By Capt. Gerald Cox, Force Surgeon, Commander, U.S. Naval Forces, Central Command and the Fleet Surgeon for the U.S. Fifth Fleet
This week I had the honor of presiding at the final Navy Change of Command and Transfer of Authority ceremony at Expeditionary Medical Facility-Kuwait (EMF-K) during which Navy Capt. Dick Turner, NC, was relieved by Army Col. Joe Robinson, MC, USA, commander of the Army’s 325th Combat Support Hospital (CSH). On this momentous occasion Nov 3., the Navy’s seven and a half year long commitment to provide health service support in Kuwait came to an end. Capt. Turner and the remaining members of Detachment Lima — the 12th and final Navy rotation — declared their “mission complete” and will redeploy home in a few days. EMF-K’s organizational colors were furled, encased, and prepared for eventual delivery to the Navy Medicine historian who works at the Navy Bureau of Medicine and Surgery in Washington, DC.
Navy Medicine assumed this mission April 1, 2004 from the Army’s 801st CSH in a Transfer of Authority ceremony at Camp Doha. Shortly thereafter Capt. Marty Snyder and his team from Naval Medical Center Portsmouth constructed the original 44-bed tent hospital near EMF-K’s current location on Camp Arifjan. (The existing brick-and-mortar facility opened in August 2008.) In the spring of 2005 a team composed largely of reserve Navy medical professionals from EMF-Dallas took over under the leadership of Capt. Jack Riggs. Since October of that year, however, the Navy has sourced the EMF-K mission with individual augmentees deployed from our commands around the globe. While most of them deployed for six month rotations, Det Lima remained in Kuwait for nine months to help ensure a smooth transition back to the Army. In all more than 4,100 Sailors served at EMF-K from 2004 to 2011.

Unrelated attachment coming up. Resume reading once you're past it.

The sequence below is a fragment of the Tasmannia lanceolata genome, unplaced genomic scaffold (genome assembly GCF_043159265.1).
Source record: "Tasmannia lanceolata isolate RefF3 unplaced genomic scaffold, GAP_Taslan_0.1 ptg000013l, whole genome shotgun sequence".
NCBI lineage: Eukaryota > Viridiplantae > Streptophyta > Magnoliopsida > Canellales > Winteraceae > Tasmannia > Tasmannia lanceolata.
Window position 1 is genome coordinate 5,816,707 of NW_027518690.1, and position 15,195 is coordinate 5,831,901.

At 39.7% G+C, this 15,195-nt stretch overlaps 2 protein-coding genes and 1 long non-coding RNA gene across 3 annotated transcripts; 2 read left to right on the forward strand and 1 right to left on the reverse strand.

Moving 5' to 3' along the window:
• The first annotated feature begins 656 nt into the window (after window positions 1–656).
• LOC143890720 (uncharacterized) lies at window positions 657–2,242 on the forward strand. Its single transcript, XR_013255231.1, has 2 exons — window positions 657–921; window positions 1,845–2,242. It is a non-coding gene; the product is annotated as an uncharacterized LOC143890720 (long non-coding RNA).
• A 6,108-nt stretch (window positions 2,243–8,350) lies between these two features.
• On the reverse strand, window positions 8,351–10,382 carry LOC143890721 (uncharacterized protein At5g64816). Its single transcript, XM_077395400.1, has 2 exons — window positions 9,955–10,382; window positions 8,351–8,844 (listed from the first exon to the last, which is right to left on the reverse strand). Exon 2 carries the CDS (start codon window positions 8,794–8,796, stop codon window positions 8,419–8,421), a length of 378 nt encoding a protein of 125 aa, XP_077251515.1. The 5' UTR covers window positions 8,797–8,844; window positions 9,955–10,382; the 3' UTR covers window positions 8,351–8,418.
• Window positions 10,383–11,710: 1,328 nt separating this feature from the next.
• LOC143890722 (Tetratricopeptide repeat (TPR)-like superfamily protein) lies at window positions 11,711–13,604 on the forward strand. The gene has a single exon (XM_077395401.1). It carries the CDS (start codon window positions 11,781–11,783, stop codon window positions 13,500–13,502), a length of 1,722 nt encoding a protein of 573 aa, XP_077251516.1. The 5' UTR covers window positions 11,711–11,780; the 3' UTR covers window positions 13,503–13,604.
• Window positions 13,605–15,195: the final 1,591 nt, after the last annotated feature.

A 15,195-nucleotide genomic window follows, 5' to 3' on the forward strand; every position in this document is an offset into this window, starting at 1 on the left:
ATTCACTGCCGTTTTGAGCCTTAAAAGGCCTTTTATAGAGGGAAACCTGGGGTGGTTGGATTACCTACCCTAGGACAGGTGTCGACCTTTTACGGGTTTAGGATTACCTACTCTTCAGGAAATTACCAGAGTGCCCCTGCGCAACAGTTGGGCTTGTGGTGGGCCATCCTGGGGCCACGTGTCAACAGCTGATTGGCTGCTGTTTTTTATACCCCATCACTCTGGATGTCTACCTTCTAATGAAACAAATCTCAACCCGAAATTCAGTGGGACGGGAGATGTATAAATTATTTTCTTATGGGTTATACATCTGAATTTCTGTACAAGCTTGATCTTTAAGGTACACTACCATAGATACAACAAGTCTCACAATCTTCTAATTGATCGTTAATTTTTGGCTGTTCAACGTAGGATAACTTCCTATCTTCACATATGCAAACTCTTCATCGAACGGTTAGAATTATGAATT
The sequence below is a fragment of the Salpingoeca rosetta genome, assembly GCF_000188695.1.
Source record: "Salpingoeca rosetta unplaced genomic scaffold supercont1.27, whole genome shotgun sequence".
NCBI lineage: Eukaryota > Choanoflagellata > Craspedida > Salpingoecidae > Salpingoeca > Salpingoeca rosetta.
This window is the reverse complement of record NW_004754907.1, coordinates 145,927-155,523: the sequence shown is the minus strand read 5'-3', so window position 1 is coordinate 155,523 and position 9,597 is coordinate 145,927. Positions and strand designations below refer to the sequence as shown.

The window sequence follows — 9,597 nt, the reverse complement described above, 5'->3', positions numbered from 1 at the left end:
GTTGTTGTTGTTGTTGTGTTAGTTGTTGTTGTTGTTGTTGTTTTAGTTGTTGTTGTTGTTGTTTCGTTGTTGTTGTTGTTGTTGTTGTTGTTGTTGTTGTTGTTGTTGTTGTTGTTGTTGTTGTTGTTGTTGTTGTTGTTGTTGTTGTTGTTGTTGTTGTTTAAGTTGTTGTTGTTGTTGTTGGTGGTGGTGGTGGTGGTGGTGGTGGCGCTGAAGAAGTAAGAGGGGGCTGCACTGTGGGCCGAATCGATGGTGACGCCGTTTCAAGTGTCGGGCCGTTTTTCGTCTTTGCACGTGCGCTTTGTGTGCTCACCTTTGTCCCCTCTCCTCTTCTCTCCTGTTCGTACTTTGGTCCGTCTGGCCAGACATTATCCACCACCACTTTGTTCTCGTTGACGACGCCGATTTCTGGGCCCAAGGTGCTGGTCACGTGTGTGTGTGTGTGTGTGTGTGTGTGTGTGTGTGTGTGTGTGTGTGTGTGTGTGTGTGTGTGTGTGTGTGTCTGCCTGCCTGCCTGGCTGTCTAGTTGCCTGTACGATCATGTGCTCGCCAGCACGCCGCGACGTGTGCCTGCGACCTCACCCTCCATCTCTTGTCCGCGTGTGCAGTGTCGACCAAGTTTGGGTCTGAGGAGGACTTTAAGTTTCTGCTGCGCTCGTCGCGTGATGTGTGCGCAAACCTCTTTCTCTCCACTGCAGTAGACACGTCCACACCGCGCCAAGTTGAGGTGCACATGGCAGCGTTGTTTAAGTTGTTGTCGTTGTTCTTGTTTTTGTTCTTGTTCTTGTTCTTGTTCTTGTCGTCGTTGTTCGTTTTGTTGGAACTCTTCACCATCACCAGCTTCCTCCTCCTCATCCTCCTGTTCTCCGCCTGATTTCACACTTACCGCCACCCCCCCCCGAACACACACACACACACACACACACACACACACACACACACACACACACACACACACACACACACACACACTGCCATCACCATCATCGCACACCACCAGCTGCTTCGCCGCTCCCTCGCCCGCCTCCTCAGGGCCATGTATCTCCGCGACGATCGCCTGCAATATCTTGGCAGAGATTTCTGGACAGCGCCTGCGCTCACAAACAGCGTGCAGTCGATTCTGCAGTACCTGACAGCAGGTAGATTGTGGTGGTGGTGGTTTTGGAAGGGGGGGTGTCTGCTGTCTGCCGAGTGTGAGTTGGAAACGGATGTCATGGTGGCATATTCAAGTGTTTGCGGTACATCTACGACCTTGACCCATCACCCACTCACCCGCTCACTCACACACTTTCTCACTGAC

Capt. Turner was the ninth and last Navy Commanding Officer of EMF-K. Most of those who preceded him went on to subsequent command assignments, and many remain on active duty today. In addition to Capt. Snyder and Capt. Riggs, they include Capt. Catherine Wilson, Rear Adm. Forrest Faison, Capt. Kevin Moore, Rear Adm. Elaine Wagner, Capt. Lynn Welling, and Capt. Ken Iverson.
The event on Nov. 3 likewise marks the end of the mission of the Navy’s Forward Deployed Preventive Medicine Unit-Kuwait, which has provided theater-wide preventive medicine and public health services during six deployment rotations.
The proud history of Expeditionary Medical Facility-Kuwait’s support to hundreds of thousands of warfighters in this area of responsbility — which included major combat operations, troop surges, and eventually drawdowns in both Iraq and Afghanistan — thus becomes part of Navy Medicine’s enduring legacy on this date. I am extremely proud to have been witness to just a small part of that history.